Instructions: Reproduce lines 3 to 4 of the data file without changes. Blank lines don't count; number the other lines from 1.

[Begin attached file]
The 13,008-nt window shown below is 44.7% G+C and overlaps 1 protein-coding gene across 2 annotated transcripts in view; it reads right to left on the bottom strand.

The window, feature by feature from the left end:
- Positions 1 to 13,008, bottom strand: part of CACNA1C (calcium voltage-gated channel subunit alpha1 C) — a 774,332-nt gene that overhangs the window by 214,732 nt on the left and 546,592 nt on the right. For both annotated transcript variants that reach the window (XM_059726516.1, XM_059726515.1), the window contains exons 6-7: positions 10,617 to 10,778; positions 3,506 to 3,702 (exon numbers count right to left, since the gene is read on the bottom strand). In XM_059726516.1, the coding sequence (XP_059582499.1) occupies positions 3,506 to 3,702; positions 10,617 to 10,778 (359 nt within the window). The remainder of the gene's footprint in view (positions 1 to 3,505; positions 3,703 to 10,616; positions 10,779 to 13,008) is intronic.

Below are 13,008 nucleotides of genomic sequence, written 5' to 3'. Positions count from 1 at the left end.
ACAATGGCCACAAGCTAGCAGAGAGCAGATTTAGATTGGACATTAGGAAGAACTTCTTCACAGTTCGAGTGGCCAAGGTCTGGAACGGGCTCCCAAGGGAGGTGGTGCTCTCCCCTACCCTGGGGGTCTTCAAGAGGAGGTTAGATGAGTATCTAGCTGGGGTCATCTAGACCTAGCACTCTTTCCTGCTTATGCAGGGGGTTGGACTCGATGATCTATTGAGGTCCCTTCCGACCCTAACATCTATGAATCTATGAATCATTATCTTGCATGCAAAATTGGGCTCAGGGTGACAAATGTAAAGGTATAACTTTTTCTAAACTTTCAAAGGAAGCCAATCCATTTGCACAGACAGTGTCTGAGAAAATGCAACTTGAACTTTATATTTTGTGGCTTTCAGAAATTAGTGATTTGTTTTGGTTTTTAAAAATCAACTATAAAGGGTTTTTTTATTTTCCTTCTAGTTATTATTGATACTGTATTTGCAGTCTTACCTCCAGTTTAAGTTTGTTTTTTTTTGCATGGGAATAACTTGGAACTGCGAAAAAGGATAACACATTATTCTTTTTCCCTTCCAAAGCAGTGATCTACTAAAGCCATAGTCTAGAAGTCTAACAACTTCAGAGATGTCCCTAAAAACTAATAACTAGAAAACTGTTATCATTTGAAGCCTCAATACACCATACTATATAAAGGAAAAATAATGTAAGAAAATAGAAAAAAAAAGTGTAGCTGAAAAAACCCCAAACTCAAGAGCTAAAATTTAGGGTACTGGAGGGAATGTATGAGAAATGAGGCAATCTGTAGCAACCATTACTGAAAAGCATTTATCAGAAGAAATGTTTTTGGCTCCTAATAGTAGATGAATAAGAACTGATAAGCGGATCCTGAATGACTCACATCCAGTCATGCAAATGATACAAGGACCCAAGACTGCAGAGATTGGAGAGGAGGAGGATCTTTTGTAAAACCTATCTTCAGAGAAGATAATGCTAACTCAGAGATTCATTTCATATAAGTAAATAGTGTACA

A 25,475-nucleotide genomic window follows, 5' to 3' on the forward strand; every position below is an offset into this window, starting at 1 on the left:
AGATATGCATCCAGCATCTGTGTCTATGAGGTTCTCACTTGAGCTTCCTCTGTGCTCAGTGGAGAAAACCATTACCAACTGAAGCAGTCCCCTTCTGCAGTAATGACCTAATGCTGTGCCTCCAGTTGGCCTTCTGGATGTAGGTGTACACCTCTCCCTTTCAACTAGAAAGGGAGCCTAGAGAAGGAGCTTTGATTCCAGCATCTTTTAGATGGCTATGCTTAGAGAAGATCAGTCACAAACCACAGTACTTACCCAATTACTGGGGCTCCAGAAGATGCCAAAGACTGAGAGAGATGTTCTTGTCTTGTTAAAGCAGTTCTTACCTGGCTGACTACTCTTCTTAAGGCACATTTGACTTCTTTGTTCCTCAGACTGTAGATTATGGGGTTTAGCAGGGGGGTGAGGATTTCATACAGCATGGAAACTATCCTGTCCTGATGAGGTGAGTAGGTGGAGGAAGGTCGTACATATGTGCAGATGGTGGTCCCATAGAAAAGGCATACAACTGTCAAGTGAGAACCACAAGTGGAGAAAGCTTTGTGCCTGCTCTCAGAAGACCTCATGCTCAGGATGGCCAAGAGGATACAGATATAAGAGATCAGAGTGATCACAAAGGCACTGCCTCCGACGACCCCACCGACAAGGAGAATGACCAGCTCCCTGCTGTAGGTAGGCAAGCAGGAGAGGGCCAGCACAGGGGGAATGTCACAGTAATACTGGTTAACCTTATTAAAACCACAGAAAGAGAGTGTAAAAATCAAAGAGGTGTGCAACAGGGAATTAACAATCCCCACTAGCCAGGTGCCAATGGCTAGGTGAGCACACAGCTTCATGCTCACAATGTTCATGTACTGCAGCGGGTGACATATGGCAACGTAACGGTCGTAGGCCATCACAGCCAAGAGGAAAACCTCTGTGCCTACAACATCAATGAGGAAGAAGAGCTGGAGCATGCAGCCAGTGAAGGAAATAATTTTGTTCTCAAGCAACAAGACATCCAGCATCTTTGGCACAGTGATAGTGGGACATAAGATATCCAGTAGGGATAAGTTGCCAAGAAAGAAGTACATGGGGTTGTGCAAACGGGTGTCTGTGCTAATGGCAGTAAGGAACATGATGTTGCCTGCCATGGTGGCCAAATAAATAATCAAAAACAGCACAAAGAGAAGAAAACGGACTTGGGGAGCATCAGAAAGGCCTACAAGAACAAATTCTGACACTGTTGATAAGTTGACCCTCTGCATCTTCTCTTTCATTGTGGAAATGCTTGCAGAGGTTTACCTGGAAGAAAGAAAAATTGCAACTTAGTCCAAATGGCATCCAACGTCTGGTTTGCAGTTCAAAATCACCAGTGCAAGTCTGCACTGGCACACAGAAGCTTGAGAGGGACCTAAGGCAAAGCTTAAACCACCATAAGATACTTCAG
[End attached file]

- Positions 1 to 13,008, bottom strand: part of CACNA1C (calcium voltage-gated channel subunit alpha1 C) — a 774,332-nt gene that overhangs the window by 214,732 nt on the left and 546,592 nt on the right. For both annotated transcript variants that reach the window (XM_059726516.1, XM_059726515.1), the window contains exons 6-7: positions 10,617 to 10,778; positions 3,506 to 3,702 (exon numbers count right to left, since the gene is read on the bottom strand). In XM_059726516.1, the coding sequence (XP_059582499.1) occupies positions 3,506 to 3,702; positions 10,617 to 10,778 (359 nt within the window). The remainder of the gene's footprint in view (positions 1 to 3,505; positions 3,703 to 10,616; positions 10,779 to 13,008) is intronic.

Below are 13,008 nucleotides of genomic sequence, written 5' to 3'. Positions count from 1 at the left end.